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As the bailiff led the girl away who (may or may not have) burglarized my house, I turned to console her father.
“I am so sorry,” he said to me through his tears. “Me, too,” was all I could think to say.
When he walked out of the courtroom, utter defeat in the set of his shoulders, the police detective who had investigated the case came over to say hello.
“Well, that turned out successfully,” he said, smiling.
“For who?” I asked. His smile disappeared.
“You’re not happy? Hey, they’re just druggies, beach trash. Justice was done,” he told me, defensive.
“You think?” I said. “So, speaking of justice, what happened to the other one, the kid I caught? He probably had a lot more to do with it than she did.”
“Oh, him,” the detective said, “We cut him a deal. Released him after he gave us the name of one of the other burglars. But we haven’t found that guy yet.”
“You released him?” I asked, incredulous. “He probably put the whole thing together, and she just went along. I don’t think she even knew it was a burglary.” The cop shrugged and turned away, just another day at work for him.
I left the courtroom depressed, disgusted and perplexed. What could I possibly do, I asked myself, to have any impact at all on this broken justice system, which delivered so much injustice? I kept seeing the bruised face of that young girl in my mind, and wondering what would happen to her.
That’s when I started talking to people about our system of crime and punishment. I had previously worked for several years in the substance abuse treatment field, so I started asking friends from that world about drug rehab for criminals.
I got what I call the Mahatma answer: when someone asked Gandhi what he thought about Western civilization, he said “I think it would be a good idea.”
My friends told me that only a handful of states and countries had adopted effective criminal justice policies for treating chemical dependency. I learned that most states, including my own, had no real drug diversion or treatment programs, or only had a few treatment slots for an overwhelming number of potential patients. That explained the long waiting list.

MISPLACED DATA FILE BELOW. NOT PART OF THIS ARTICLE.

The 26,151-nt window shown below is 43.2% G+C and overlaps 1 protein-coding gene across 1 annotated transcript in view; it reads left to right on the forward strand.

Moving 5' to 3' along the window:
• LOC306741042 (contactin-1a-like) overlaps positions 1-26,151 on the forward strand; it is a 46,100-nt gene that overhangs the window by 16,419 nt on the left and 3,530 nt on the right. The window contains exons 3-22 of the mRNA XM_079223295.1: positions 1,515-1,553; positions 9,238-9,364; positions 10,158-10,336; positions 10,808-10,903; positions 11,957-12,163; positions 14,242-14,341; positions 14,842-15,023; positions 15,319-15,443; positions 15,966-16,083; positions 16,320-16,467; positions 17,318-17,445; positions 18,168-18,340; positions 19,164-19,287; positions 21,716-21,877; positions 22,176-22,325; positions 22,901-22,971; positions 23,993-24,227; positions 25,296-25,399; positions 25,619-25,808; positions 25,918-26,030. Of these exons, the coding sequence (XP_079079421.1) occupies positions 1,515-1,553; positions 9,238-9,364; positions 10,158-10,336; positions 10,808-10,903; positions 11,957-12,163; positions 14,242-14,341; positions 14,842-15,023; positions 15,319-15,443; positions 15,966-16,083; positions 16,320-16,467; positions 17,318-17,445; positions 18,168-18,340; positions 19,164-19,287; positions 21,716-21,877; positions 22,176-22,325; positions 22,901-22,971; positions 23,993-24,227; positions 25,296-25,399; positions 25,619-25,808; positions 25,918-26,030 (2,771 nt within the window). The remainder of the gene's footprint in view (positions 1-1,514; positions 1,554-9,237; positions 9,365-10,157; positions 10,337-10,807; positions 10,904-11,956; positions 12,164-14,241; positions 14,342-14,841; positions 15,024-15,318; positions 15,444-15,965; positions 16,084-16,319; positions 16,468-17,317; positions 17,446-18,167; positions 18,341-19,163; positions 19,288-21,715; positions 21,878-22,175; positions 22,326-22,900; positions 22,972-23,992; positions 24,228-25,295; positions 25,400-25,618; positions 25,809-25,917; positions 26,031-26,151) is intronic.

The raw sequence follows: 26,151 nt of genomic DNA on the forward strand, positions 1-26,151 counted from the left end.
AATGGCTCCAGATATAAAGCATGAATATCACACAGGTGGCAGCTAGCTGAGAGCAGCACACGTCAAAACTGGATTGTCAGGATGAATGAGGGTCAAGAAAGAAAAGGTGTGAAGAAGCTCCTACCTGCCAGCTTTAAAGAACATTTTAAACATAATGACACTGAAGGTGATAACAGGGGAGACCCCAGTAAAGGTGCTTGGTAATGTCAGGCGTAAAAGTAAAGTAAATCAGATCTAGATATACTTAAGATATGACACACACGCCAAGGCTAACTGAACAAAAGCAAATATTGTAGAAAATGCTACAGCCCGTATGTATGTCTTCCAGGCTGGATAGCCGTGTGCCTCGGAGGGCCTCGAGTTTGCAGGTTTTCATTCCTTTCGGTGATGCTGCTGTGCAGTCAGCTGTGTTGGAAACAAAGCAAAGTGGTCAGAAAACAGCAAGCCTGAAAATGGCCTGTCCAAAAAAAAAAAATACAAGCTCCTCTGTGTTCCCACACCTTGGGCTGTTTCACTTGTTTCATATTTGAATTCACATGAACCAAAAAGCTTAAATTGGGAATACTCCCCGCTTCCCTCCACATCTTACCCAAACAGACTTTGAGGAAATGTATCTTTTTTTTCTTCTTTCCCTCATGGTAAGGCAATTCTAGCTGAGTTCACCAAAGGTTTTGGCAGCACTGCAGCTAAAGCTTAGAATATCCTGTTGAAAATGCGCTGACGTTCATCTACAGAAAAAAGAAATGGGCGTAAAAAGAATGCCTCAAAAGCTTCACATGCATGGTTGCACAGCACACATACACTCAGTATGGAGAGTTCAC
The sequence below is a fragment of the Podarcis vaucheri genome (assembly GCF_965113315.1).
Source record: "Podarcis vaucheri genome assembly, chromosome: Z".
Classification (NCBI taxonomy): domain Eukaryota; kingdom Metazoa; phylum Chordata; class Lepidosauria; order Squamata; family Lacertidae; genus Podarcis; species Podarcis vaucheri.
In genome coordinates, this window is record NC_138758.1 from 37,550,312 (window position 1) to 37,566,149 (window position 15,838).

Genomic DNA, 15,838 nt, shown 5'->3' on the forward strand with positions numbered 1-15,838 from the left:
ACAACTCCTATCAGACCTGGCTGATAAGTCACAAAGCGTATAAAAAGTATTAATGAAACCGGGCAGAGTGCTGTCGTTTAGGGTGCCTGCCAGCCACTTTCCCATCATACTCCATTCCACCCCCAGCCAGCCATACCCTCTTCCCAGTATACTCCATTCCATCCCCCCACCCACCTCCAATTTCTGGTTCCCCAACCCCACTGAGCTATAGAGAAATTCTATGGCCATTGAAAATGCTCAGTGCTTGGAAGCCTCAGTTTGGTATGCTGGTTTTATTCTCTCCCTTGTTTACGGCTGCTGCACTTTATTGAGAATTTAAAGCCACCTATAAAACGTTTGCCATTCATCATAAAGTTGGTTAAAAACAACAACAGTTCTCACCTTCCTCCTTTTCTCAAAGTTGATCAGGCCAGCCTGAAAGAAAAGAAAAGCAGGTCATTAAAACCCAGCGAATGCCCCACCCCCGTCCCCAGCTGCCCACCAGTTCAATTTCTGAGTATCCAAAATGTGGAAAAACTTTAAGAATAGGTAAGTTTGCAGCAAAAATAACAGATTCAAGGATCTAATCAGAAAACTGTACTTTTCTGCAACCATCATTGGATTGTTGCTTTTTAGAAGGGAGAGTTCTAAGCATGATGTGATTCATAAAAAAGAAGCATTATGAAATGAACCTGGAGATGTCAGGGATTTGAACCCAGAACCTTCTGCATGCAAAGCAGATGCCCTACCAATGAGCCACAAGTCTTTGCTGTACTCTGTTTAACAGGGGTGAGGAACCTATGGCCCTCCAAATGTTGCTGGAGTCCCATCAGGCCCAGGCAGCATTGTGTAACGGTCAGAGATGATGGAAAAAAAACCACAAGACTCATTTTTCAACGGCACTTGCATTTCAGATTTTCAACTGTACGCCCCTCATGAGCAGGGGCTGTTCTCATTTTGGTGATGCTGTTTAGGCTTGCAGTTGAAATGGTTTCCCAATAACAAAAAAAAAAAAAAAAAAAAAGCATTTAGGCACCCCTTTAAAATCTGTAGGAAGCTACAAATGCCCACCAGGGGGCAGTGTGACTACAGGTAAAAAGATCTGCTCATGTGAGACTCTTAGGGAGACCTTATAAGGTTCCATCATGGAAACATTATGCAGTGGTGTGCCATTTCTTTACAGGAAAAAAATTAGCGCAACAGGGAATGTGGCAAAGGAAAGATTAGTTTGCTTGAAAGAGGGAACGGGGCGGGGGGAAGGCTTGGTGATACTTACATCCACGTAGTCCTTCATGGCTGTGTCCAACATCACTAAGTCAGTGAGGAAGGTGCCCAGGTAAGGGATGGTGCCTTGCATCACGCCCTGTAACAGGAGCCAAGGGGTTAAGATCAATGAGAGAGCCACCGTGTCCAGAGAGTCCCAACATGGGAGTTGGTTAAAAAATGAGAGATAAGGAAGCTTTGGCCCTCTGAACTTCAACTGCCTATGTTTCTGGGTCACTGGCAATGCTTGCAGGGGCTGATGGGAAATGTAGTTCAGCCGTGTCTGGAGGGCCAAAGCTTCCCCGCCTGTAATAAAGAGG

Then I talked to Sherman Block, who at the time was the Sheriff of Los Angeles County. My questions seemed to strike a nerve with him. He told me that one year he ordered blood and alcohol breathalyzer tests on every prisoner they booked. What he found shocked him, and me. They discovered that more than three-quarters of people booked into the LA County Jail for crimes were either drunk or drugged. The vast majority of those people, the Sheriff said, were first offenders who had committed non-violent crimes—like possession of small amounts of drugs for their own use--while under the influence.
With a little more research I learned that it costs $30,000 per year to imprison someone, and a small fraction of that amount to put them through a treatment program. Then I found out that my state planned to build a new prison every year for the next several years—at the cost of $2 billion each.
At the same time, I read everything I could find in the Baha’i writings, the best source of profound wisdom and guidance I know of, on crime and punishment. This particular passage from Abdu’l-Baha inspired me:
…the communities are day and night occupied in making penal laws, and in preparing and organizing instruments and means of punishment. They build prisons, make chains and fetters, arrange places of exile and banishment, and different kinds of hardships and tortures, and think by these means to discipline criminals, whereas, in reality, they are causing destruction of morals and perversion of characters. The community, on the contrary, ought day and night to strive and endeavor with the utmost zeal and effort to accomplish the education of men, to cause them day by day to progress and to increase in science and knowledge, to acquire virtues, to gain good morals and to avoid vices, so that crimes may not occur. At the present time the contrary prevails; the community is always thinking of enforcing the penal laws, and of preparing means of punishment, instruments of death and chastisement, places for imprisonment and banishment; and they expect crimes to be committed. This has a demoralizing effect.
But if the community would endeavor to educate the masses, day by day knowledge and sciences would increase, the understanding would be broadened, the sensibilities developed, customs would become good, and morals normal; in one word, in all these classes of perfections there would be progress, and there would be fewer crimes…. As ignorance is the cause of crimes, the more knowledge and science increases, the more crimes will diminish. - Abdu'l-Baha, Some Answered Questions, pp. 270-272.
This approach to crime—education and prevention rather than punishment--set the tone for the remarkable things that later emerged out of that simple burglary
Next Article in the series: How Can a Small Group Change the Criminal Justice System?